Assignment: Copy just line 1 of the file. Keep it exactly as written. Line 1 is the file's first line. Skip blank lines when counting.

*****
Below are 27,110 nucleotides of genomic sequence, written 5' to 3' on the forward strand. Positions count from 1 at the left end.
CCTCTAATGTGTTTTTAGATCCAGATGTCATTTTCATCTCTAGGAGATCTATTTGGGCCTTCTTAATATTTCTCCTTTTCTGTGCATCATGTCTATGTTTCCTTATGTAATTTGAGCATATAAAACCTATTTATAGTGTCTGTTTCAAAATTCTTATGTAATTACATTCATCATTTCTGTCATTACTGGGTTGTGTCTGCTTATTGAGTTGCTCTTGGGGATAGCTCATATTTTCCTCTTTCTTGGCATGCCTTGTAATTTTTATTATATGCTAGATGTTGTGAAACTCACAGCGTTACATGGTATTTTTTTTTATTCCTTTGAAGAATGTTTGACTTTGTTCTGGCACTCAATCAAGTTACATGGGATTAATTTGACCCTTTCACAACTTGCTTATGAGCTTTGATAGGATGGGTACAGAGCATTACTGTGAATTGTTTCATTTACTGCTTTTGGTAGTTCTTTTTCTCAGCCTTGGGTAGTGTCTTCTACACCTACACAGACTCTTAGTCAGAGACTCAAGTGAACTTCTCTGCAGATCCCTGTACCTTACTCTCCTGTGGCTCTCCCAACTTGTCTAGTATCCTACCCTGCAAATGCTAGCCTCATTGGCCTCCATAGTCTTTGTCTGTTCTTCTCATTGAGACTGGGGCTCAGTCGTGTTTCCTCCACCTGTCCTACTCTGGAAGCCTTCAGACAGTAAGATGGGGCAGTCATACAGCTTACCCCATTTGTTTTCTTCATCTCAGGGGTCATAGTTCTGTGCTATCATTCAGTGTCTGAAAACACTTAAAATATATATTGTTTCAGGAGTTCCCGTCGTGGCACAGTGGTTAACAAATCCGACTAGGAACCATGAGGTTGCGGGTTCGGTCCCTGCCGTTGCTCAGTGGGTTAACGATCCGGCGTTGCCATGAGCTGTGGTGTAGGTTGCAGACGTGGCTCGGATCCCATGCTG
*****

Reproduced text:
Below are 27,110 nucleotides of genomic sequence, written 5' to 3' on the forward strand. Positions count from 1 at the left end.